Now, the combination of nanowires and graphene makes much more effective, more flexible solar cells possible.
In thin-film solar cells, the atoms are structured cubically, in a predefined structure. When researchers manipulate the atomic structure in a nanowire , they can grow both cubic and hexagonal crystal structures, which have different properties.
New discoveries, new possibilities
“Together with IBM, we have discovered that by stretching out a nanowire, we can create a light-emitting diode. And if we compress it, it makes an effective photodetector. The hexagonal crystalline structure known as wurzite allows this,” Weman said. “It makes it easy for us to change the structure, which means that its optical properties change when it is stretched or compressed, making it useful for many different things.”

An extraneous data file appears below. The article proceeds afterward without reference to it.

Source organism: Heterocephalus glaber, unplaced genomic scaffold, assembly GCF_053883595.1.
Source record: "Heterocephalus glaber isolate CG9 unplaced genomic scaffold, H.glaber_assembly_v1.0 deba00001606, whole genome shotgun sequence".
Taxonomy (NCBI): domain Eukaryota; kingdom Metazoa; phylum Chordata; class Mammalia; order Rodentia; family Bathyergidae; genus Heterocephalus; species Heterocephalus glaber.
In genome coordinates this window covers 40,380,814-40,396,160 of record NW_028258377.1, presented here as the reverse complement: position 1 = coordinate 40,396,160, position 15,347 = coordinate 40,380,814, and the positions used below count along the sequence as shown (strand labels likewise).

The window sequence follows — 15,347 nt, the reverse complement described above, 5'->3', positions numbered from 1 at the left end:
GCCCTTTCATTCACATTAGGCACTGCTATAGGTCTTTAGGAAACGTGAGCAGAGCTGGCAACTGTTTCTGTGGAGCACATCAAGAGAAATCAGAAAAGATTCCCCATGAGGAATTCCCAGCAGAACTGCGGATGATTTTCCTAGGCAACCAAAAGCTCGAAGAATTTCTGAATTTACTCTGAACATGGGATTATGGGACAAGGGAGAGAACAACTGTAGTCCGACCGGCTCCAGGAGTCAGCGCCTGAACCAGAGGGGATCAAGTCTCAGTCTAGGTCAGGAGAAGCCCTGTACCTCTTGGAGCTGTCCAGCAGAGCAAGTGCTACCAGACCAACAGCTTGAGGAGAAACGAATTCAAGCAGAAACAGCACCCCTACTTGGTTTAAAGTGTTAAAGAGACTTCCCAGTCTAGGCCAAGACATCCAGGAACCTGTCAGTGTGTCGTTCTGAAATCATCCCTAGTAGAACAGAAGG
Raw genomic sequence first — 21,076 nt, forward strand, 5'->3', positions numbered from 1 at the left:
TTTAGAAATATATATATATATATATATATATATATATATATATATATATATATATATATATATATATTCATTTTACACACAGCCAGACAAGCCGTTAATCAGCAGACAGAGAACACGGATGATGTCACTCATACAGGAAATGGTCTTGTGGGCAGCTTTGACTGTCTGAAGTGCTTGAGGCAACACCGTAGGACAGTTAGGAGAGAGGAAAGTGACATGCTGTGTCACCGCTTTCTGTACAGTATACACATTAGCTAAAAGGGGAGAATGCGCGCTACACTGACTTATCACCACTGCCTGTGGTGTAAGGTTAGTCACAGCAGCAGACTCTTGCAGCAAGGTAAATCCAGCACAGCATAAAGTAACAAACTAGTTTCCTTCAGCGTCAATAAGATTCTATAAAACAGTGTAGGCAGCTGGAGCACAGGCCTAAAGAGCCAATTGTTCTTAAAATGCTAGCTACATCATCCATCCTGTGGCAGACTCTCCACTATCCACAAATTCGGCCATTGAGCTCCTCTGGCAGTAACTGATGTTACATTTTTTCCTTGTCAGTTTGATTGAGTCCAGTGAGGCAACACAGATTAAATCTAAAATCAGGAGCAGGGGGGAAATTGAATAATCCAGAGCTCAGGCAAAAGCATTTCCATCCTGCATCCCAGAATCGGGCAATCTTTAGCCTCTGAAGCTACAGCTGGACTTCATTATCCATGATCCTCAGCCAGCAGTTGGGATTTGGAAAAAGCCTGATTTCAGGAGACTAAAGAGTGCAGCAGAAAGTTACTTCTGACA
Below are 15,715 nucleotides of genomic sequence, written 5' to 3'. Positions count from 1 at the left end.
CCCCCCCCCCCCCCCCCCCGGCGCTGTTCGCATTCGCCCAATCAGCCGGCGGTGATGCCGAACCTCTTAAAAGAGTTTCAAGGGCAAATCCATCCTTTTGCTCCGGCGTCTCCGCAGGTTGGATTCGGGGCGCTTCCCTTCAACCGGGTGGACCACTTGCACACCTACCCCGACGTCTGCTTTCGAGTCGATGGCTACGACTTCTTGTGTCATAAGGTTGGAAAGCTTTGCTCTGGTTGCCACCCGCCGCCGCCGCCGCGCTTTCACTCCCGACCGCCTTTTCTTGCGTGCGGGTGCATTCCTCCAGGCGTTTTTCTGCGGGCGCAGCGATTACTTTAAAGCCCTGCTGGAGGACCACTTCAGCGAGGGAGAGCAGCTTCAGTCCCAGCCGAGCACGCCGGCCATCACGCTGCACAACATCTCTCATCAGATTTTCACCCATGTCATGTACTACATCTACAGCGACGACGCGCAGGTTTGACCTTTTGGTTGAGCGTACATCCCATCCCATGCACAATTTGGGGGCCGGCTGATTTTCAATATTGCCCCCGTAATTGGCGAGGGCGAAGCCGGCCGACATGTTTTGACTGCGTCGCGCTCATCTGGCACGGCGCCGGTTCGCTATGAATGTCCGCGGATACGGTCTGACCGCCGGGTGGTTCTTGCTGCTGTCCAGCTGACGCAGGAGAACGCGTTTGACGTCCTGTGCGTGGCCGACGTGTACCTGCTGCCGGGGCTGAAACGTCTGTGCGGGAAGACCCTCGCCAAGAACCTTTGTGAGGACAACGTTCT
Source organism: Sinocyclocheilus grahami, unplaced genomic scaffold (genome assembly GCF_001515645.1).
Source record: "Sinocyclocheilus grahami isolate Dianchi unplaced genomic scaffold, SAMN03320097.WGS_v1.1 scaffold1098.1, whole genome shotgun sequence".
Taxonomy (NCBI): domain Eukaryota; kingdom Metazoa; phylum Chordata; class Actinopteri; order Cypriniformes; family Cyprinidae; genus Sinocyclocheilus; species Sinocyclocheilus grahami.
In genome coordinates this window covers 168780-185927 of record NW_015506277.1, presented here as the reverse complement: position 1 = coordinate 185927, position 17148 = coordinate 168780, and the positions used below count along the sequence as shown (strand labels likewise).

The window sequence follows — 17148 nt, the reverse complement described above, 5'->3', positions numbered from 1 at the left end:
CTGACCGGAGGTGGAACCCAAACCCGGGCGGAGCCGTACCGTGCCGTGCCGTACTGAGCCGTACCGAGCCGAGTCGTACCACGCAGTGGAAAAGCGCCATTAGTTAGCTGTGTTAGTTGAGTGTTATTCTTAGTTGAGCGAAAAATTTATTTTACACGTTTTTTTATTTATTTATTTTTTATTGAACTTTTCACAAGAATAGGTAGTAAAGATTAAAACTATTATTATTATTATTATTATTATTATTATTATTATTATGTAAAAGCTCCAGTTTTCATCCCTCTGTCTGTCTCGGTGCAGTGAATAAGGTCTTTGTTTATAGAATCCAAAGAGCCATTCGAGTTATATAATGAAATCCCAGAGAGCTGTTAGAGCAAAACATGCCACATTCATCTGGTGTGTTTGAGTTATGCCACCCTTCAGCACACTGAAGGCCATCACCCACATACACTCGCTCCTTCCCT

“This also means that we have a much better understanding of how the material works, so we can make solar cells that are more effective by building in a small amount of stress on the wires,” Weman said.
“We can use this to develop new pressure sensors, or to collect electric energy when the wires are bent,” he said.
Because the researchers are able to manipulate the structure of these nano-wires, they can create highly effective solar cells. And the fact that CrayoNano is able to grow nano-wires on the super light, strong and very flexible material graphene means that they are able to produce extremely flexible, very light solar cells.
The CrayoNano group now plans to start growing gallium nitride nanowires that can be used in white LEDs.
“One of our goals is to be able to make gallium nitride nanowires in a recently installed MBE machine so that we can make LEDs with better optical properties, and grow them on graphene so that they are lightweight, flexible and strong,” Weman said.
- G. Signorello et.al: Inducing a direct-to-pseudodirect bandgap transition in wurtzite GaAs nanowires with uniaxial stress. Nature Communications. 2014